In general, providing that the regulatory framework is proportionate and reasonably light-touch, a diverse range of alternative finance can definitely thrive. Especially in regard to the Title III of the JOBS Act, the UK experience has proven that equity-based crowdfunding or crowd-investing can work with high level of participation from the retail investors as well as the more sophisticated/high net worth investors in a regulated environment.
Erin: How has the UK Government approach, both elected and regulatory, acted as a catalyst to propel crowdfunding & P2P?
Mia: I think you’re getting to the heart of the issue here. As I said, the FCA’s regulations on both peer-to-peer lending and investment crowdfunding have been generally well-received by the alternative finance industry in the UK. The UK government, through the British Business Bank, via the Business Financing Partnership, also have invested £85 million worth of tax-payers’ money through various peer-to-peer lending and invoice trading platforms to provide credit and capital directly to SMEs in the UK.
Erin: Nesta’s findings regarding the role of women in alternative finance, namely that Nesta states that women make up the majority of fundraisers in both donations based and rewards based crowdfunding compels me to ask: How will women move to overtake the predominantly male P2P and equity crowdfunding sector?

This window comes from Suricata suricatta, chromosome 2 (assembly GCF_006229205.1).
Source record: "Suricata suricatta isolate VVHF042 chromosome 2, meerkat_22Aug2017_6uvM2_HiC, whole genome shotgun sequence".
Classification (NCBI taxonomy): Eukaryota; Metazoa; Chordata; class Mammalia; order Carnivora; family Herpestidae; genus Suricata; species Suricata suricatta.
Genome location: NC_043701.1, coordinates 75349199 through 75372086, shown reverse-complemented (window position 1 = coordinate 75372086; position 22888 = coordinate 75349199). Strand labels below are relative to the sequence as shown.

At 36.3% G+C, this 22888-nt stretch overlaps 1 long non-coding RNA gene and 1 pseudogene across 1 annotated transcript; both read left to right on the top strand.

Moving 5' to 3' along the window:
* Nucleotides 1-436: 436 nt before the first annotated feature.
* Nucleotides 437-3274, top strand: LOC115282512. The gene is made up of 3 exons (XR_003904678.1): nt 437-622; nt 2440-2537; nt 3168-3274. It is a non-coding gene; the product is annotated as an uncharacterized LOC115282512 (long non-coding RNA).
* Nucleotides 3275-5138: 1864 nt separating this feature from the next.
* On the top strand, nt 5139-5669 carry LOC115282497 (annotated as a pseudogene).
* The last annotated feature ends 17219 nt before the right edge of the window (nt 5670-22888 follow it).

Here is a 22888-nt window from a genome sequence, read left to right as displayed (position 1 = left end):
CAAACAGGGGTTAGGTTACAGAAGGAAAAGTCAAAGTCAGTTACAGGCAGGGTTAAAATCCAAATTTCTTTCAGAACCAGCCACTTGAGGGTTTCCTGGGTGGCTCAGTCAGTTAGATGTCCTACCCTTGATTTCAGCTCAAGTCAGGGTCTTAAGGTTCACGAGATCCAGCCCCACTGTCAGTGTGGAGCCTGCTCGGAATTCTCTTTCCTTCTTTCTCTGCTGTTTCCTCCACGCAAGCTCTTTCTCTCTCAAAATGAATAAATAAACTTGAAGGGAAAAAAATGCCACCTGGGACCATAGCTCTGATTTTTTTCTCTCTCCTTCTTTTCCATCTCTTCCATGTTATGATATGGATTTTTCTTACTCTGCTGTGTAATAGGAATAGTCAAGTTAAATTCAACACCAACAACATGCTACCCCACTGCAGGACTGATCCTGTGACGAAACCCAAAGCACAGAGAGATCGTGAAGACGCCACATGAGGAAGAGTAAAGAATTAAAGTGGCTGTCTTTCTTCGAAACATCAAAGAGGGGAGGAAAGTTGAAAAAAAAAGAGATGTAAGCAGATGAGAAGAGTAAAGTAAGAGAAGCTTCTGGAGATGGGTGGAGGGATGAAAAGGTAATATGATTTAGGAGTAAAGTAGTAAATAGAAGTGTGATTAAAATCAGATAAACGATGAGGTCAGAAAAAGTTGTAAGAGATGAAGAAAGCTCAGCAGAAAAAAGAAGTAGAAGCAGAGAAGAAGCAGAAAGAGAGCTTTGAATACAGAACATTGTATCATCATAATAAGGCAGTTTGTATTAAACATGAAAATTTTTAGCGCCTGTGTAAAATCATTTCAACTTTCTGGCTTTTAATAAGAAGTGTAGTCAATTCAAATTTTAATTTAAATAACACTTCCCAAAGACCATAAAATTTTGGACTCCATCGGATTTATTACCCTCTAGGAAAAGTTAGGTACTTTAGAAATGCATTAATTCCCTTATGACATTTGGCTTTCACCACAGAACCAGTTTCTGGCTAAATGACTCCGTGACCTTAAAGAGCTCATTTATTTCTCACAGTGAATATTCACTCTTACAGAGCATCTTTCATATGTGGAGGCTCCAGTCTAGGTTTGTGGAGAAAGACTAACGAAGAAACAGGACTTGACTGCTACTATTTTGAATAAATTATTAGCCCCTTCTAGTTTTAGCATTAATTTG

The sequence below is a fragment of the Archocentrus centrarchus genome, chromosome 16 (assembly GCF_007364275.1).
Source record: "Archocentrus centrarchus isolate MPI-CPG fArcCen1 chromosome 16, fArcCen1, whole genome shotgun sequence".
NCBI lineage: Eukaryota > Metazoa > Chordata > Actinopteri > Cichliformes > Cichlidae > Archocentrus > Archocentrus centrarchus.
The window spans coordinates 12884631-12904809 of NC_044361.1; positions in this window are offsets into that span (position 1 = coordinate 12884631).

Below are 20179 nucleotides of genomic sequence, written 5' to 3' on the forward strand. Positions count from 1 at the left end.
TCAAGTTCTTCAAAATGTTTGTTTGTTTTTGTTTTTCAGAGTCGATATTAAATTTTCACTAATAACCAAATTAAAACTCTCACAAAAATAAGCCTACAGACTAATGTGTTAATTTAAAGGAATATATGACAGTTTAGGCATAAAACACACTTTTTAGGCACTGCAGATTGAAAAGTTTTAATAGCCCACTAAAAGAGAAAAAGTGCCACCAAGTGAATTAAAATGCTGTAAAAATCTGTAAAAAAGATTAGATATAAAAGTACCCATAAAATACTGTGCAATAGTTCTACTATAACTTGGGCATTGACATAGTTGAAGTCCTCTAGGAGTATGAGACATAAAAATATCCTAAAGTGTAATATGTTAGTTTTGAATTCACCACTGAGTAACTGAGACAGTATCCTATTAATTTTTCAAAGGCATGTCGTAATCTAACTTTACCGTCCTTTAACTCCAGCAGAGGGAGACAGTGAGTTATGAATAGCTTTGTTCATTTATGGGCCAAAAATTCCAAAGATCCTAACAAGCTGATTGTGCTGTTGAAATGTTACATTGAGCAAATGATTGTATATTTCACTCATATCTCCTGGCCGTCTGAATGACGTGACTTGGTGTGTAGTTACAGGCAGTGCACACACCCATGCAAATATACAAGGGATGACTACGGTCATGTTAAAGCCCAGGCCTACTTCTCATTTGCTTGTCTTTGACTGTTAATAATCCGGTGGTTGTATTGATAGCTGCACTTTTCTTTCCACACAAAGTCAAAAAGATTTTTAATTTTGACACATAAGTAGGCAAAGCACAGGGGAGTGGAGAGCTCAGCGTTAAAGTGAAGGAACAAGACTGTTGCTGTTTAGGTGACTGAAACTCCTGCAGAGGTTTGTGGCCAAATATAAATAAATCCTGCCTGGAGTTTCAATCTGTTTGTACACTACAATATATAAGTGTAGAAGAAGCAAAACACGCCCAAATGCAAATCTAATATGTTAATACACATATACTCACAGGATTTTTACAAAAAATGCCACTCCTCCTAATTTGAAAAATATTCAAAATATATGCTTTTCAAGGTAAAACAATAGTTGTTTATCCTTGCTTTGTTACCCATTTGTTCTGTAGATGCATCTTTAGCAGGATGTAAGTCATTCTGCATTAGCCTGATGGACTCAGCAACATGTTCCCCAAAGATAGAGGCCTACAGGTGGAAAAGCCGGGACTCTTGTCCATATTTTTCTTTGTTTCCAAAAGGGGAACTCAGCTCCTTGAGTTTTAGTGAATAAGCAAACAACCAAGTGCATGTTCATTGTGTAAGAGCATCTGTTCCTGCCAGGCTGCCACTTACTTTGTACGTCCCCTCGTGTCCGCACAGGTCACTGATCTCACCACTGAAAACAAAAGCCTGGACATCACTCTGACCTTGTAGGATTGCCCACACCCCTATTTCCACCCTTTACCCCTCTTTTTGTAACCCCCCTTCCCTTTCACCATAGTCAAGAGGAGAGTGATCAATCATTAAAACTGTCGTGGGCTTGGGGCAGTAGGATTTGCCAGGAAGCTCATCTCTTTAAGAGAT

Mia: Alternative finance is still a very nascent industry so it will be unrealistic to expect it exhibiting a completely different funding paradigm than traditional financing models when it comes to gender. We definitely need more comprehensive as well as longitudinal data to draw any definitive conclusion on the gender dynamics of alternative finance, but we are seeing more and more women entrepreneurs fundraising on equity-based crowdfunding platforms or borrowing capital from peer-to-peer business lending platforms.
Erin: In order for alternative finance to grow, the report explicitly notes “the industry needs to continue innovating, educating users and addressing the various concerns consumers and SMEs have about alternative finance.” What will be done to engender such growth?
Mia: The UK alternative finance market is growing rapidly but so far unpinned by strong market fundamentals. However, as our national consumer and SME polls demonstrate, although the general level of awareness of alternative finance is improving, many people are still very hesitant to use it. It will take time for funders and fundraisers to discover alternative finance, understand how different models work and eventually start to give it a try.
These users will have very legitimate concerns about risks, returns and processes. The platforms need to keep addressing these concerns with customer engagement, transparency, education and most importantly a proven track-record of success and performance.
Erin: Who do you identify as the trailblazing this path?
Mia: It will be difficult to identify individual alternative finance platforms. But under the leadership of the UK Crowdfunding Association (UKCFA) and P2P Finance Association (P2PFA), many leading platforms have been trailblazing the path of alternative finance by continually innovating, diversifying and offering more effective, efficient and transparent ways for funders to invest, lend or donate and for fundraisers to obtain credit or raise capital.